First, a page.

The history of rigging elections to suppress the Black vote in the Southern states goes back to the aftermath of the 13th, 14th, and 15th amendments, which freed enslaved Black people and granted them citizenship and protection of their rights, including the right to vote. In One Person, No Vote, Black studies scholar Carol Anderson discusses the history of suppressing the Black vote by white supremacist power structures in the South. She writes that the Mississippi Plan of 1890, which would later be adopted and refitted across many states, was an “intentionally racially discriminatory plan” devised to strip away Black people’s right to vote through the use of “a dizzying array of poll taxes, literacy tests, understanding clauses, newfangled voter registration rules, and ‘good character’ clauses.” These coordinated efforts followed the rise of Black political power during Reconstruction in the Southern states and complemented the systematic neglect of Black people and their institutions. For example, the systematic underfunding of schools produced populations of Black people who could not pass the discriminatory literacy tests in order to vote.
Today, there is no shortage of policies that disenfranchise a range of members of Black communities, whether overtly through policy requirements or covertly through thinly veiled efforts to prevent “voter fraud.” Contemporary methods of voter suppression, like voter ID laws and voter registration policies, make casting a ballot confusing, difficult, and inconvenient. Voting is anything but “free and fair” when populations that are already burdened with disability, illness, and poverty must wait in longer lines, travel farther distances, and contend with hassles before reaching the ballot box. According to one analysis of state elections from 1996 to 2016, the time an individual must spend to cast a vote was higher in eight of the ten states with the highest percentage of Black residents. In the United States, where a great proportion of Americans, particularly Black Americans, are impoverished, lack access to safe and affordable housing, healthy food, adequate transportation, and affordable health care, voter suppression laws are demoralizing and make the cost of voting burdensomely high.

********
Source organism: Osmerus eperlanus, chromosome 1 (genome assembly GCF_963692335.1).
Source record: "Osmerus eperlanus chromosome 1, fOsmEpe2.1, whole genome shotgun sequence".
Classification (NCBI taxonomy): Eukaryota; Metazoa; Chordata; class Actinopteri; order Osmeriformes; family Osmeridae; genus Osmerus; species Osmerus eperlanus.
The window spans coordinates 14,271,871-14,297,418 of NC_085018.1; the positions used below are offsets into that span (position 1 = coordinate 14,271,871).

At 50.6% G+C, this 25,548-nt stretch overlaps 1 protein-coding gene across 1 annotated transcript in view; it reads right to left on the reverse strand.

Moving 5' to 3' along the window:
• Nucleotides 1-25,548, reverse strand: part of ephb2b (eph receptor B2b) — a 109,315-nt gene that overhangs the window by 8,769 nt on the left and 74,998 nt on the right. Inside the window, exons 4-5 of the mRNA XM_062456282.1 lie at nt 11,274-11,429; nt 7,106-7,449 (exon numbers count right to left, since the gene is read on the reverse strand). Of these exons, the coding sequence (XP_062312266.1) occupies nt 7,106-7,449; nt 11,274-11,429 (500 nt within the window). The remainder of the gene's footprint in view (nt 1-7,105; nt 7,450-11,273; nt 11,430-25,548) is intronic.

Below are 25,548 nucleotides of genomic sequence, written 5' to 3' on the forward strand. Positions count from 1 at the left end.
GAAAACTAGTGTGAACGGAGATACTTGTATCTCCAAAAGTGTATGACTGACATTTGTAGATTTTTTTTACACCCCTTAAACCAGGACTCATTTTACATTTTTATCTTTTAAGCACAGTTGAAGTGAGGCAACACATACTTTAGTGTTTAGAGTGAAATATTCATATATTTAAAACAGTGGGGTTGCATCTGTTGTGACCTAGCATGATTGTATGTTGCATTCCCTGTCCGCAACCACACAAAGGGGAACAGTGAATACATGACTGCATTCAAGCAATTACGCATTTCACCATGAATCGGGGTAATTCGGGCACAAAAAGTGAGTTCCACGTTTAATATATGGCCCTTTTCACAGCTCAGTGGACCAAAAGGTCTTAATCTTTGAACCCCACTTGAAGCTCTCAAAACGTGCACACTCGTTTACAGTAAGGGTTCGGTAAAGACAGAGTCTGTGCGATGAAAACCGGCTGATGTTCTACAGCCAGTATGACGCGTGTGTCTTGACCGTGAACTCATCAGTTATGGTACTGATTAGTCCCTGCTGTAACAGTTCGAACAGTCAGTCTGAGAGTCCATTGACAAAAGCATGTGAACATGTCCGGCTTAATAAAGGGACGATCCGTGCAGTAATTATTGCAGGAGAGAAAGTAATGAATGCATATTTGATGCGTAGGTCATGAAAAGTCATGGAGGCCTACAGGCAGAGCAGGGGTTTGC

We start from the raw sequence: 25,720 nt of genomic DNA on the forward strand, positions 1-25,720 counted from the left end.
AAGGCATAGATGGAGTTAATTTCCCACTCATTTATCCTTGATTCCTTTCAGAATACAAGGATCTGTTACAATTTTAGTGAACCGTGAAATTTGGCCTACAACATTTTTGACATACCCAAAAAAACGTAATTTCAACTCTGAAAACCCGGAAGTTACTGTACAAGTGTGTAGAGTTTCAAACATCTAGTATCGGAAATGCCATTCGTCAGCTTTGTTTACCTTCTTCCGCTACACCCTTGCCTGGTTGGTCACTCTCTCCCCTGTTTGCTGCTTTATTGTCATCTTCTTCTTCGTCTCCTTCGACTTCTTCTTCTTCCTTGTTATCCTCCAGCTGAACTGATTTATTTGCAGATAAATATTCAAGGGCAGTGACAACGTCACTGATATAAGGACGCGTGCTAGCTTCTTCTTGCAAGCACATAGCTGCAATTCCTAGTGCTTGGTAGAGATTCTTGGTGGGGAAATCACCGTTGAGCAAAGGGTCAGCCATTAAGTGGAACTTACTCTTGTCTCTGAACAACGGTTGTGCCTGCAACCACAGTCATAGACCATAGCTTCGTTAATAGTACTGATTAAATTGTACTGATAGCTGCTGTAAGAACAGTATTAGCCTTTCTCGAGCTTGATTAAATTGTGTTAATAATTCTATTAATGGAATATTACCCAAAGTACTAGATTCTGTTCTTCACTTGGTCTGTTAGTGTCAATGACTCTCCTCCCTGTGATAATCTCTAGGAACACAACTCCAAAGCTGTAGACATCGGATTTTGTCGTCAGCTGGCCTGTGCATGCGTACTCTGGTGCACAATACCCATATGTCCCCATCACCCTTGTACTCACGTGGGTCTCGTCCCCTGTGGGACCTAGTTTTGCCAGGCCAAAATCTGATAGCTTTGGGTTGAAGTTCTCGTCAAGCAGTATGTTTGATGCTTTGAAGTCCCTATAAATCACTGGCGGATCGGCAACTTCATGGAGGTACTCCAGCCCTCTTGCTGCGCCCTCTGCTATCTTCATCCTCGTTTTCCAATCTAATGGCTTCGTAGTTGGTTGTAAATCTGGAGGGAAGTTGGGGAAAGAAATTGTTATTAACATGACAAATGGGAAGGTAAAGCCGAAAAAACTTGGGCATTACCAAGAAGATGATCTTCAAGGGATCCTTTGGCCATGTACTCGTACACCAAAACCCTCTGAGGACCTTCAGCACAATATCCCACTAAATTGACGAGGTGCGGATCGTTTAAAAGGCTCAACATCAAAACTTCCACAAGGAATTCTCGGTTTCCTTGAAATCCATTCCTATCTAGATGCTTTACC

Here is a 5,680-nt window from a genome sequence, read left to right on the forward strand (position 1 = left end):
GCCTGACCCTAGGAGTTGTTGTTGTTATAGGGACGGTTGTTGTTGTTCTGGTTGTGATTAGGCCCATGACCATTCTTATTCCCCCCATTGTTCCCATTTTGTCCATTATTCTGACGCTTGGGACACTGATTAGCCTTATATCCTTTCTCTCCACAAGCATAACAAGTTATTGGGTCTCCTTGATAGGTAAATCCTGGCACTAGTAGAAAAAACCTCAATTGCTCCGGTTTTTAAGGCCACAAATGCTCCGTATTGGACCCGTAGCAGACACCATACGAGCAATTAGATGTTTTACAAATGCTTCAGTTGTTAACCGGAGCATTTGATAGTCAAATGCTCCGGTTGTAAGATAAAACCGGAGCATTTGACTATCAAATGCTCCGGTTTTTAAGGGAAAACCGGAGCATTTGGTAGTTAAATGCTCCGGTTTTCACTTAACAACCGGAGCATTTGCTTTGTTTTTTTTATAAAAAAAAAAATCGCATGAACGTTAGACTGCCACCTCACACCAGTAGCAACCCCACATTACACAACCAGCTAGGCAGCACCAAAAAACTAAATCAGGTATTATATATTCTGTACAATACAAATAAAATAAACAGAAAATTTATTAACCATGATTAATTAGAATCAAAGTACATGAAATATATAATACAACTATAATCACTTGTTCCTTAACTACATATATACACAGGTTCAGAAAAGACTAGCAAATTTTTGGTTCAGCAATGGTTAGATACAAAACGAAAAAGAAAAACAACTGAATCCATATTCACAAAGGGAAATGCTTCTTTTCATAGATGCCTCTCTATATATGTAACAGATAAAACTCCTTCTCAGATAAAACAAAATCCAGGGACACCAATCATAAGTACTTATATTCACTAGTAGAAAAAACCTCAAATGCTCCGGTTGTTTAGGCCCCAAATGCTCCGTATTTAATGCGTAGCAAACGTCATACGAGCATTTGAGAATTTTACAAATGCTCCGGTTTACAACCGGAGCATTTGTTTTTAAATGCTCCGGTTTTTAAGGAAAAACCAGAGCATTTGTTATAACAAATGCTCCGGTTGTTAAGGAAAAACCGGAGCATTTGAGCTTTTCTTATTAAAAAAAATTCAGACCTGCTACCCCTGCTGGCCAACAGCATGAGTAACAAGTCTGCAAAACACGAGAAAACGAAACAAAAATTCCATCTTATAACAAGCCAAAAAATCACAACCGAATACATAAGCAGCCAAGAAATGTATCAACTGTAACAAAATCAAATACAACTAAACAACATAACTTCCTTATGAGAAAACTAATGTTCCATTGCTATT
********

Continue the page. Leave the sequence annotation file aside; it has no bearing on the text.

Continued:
Health Inequity and Voter Suppression go Hand-in-Hand
The United States — with its vast amount of wealth, power, and resources — can address and eliminate the health inequities that undermine its democracy, yet it continually fails to do so. Perhaps this failure is due to the fact that the systematic disenfranchisement of Black people has been present since the inception of the United States and has served as its source of wealth and power. That is, Black disenfranchisement is woven into the collective consciousness of even those individuals and institutions who mean well, both through policies that limit voting access and policies that shorten lives. There can be no true democratic system in the US when preventable illness and death keeps millions of Black voters from exercising their rights to vote and voter suppression is a blatant occurrence. In order to be a true democracy, the United States should reckon with its past and relinquish the racist and capitalist systems that fuel health inequities.
Akilah Wise is a writer and postdoctoral research fellow at Emory University Rollins School of Public Health, where she studies place-based correlates of HIV risk-related behaviors among people who inject drugs. She is also a member of the Diversity Scholars Network at the National Center for Institutional Diversity.